Tags: Coronavirus | heat | weather | pandemic

'Heat Dome' Settling Over Parts of US as Virus Rages

people at hermosa beach in california
People sit at Hermosa Beach near Los Angeles. (DAVID MCNEW/AFP via Getty Images)

By    |   Friday, 17 July 2020 05:13 PM

A massive, intense heatwave called a heat dome is settling over parts of the United States and could hit 100 degrees-plus in some cities, putting the most vulnerable to coronavirus at heightened risks of illness due to high heat and humidity, reports CNBC.

A heat dome "is really just sort of a colloquial term for a persistent and/or strong high-pressure system that occurs during the warm season, with the end result being a lot of heat," climate scientist Daniel Swain of UCLA's Institute of the Environment and Sustainability told Wired.

"So the same air that's maybe 80 degrees a few thousand feet up, you bring that same air — without adding any extra energy to it — down to the surface in a high-pressure system and it could be 90, 95, 100 degrees," he said.

More than 3.7 million Americans have been infected with COVID-19 and around 142,000 have died. Many scientists claimed heat would be effective in keeping coronavirus cases down, but that hasn't been in the case in particularly the hot states of Texas, Arizona, and Florida. 

"Any two people in the world can spread COVID-19 to each other at any time, which means, in a population with no immunity, weather isn't at the steering wheel," Colin Carlson, an assistant research professor at Georgetown University who studies the relationship between climate change and infectious disease, told USA Today.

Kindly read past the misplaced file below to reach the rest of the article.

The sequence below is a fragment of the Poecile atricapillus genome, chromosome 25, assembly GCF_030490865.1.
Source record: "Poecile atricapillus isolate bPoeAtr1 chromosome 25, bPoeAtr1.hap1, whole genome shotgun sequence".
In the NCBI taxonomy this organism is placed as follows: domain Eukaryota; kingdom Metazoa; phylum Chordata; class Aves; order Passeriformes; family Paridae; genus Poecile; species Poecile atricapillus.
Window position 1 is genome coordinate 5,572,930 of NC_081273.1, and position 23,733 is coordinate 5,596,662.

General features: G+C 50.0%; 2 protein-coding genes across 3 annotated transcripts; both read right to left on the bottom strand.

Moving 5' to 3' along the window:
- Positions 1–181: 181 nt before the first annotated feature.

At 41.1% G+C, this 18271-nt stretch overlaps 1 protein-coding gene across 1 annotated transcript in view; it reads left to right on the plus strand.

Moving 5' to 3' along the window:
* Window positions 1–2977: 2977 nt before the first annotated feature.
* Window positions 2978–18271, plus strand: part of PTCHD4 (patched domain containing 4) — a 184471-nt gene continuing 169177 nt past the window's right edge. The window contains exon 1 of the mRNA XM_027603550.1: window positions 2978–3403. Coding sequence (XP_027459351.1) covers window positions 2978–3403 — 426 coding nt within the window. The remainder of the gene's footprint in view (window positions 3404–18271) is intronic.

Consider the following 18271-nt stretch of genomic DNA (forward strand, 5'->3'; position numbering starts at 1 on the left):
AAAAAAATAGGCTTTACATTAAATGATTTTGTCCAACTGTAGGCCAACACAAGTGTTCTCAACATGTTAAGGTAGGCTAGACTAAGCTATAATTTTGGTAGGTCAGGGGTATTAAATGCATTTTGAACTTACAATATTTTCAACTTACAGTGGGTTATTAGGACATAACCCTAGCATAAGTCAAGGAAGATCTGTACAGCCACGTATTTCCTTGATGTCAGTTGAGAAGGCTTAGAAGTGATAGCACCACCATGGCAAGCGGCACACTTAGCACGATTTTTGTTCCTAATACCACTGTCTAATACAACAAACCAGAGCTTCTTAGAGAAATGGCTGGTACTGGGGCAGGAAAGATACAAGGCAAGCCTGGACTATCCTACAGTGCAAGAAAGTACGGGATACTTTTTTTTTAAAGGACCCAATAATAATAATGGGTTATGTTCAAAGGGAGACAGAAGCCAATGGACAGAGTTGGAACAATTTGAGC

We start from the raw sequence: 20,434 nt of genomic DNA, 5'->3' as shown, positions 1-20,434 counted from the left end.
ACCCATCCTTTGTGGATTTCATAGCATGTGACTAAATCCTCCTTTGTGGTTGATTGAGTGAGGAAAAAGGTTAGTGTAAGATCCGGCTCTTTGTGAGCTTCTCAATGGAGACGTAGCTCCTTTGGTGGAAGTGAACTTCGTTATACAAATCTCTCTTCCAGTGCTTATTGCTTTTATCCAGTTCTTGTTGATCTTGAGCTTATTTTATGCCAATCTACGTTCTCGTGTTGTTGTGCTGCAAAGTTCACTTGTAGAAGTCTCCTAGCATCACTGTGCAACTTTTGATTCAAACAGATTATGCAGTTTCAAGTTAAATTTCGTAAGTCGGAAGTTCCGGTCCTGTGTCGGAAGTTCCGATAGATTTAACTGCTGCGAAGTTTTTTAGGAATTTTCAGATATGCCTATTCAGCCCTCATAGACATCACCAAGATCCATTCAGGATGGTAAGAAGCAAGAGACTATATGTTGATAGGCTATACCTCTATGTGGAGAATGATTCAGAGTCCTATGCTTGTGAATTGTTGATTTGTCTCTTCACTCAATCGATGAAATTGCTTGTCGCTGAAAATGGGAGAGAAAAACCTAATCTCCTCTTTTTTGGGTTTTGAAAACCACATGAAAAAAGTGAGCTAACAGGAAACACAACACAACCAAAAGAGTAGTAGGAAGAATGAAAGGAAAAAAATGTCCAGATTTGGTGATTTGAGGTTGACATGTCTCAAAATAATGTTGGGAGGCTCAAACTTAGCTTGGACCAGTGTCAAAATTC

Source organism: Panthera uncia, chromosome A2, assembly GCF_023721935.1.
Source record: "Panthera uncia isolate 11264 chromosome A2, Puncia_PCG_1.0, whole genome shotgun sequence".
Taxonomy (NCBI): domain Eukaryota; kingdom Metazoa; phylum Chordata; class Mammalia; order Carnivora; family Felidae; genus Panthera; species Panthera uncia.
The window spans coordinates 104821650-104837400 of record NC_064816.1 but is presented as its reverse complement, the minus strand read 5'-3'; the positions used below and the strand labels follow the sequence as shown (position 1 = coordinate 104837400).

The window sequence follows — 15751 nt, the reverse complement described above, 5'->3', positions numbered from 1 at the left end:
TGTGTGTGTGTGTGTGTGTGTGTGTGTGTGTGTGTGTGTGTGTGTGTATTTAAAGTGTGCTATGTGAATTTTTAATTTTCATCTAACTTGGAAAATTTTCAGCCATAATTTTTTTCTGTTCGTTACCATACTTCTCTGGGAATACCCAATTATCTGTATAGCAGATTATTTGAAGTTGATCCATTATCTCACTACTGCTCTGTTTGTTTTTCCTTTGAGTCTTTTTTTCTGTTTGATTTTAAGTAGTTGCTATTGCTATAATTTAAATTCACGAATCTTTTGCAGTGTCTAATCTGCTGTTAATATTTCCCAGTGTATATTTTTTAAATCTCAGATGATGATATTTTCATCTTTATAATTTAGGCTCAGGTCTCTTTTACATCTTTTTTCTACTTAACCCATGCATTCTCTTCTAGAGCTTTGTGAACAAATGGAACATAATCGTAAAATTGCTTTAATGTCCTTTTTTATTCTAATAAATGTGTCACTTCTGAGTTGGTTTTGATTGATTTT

"There's a combination of things you have to do: Stay socially distant, use a mask, wash your hands, and be careful about who you contact. I don't want people to stop juggling all that just because they think going outside solves all those problems."

Climate change is already driving hotter temperatures this summer across the U.S., and 2020 is on course to be the hottest year since records have been kept, dating back to the 1800s.

Many cities have already reached heat indexes of over 100 degrees this week, including New Orleans (120), Houston (111), Phoenix (111), Orlando, (101) and Death Valley, California (128), which recorded the hottest temperature record on Earth in the past three years.

According to the National Oceanic and Atmospheric Administration, nearly 50 million Americans will be affected by the heat dome.

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A massive, intense heatwave called a heat dome is settling over parts of the United States and could hit 100 degrees-plus in some cities, putting the most vulnerable to coronavirus at heightened risks of illness due to high heat and humidity.
heat, weather, pandemic
368
2020-13-17
Friday, 17 July 2020 05:13 PM
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